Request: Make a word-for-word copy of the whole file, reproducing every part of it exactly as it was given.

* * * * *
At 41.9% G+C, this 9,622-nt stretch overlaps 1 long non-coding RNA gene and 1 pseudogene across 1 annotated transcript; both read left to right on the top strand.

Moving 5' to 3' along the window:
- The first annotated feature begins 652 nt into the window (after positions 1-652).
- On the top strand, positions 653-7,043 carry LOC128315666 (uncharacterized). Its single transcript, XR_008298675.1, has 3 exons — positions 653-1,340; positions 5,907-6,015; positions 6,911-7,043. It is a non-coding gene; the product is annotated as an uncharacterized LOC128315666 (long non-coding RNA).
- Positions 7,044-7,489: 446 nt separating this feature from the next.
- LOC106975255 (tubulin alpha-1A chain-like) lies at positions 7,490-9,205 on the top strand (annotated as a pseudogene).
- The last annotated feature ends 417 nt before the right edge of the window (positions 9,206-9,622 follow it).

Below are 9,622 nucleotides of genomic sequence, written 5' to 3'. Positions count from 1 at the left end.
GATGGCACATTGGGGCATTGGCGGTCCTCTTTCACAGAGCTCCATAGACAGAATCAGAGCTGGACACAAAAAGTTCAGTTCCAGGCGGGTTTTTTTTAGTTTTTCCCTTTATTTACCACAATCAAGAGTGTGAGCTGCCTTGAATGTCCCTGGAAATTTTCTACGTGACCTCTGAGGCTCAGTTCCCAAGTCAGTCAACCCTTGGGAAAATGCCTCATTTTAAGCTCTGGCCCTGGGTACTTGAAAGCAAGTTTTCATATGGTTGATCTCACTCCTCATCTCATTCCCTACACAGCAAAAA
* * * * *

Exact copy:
At 41.9% G+C, this 9,622-nt stretch overlaps 1 long non-coding RNA gene and 1 pseudogene across 1 annotated transcript; both read left to right on the top strand.

Moving 5' to 3' along the window:
- The first annotated feature begins 652 nt into the window (after positions 1-652).
- On the top strand, positions 653-7,043 carry LOC128315666 (uncharacterized). Its single transcript, XR_008298675.1, has 3 exons — positions 653-1,340; positions 5,907-6,015; positions 6,911-7,043. It is a non-coding gene; the product is annotated as an uncharacterized LOC128315666 (long non-coding RNA).
- Positions 7,044-7,489: 446 nt separating this feature from the next.
- LOC106975255 (tubulin alpha-1A chain-like) lies at positions 7,490-9,205 on the top strand (annotated as a pseudogene).
- The last annotated feature ends 417 nt before the right edge of the window (positions 9,206-9,622 follow it).

Below are 9,622 nucleotides of genomic sequence, written 5' to 3'. Positions count from 1 at the left end.
GATGGCACATTGGGGCATTGGCGGTCCTCTTTCACAGAGCTCCATAGACAGAATCAGAGCTGGACACAAAAAGTTCAGTTCCAGGCGGGTTTTTTTTAGTTTTTCCCTTTATTTACCACAATCAAGAGTGTGAGCTGCCTTGAATGTCCCTGGAAATTTTCTACGTGACCTCTGAGGCTCAGTTCCCAAGTCAGTCAACCCTTGGGAAAATGCCTCATTTTAAGCTCTGGCCCTGGGTACTTGAAAGCAAGTTTTCATATGGTTGATCTCACTCCTCATCTCATTCCCTACACAGCAAAAA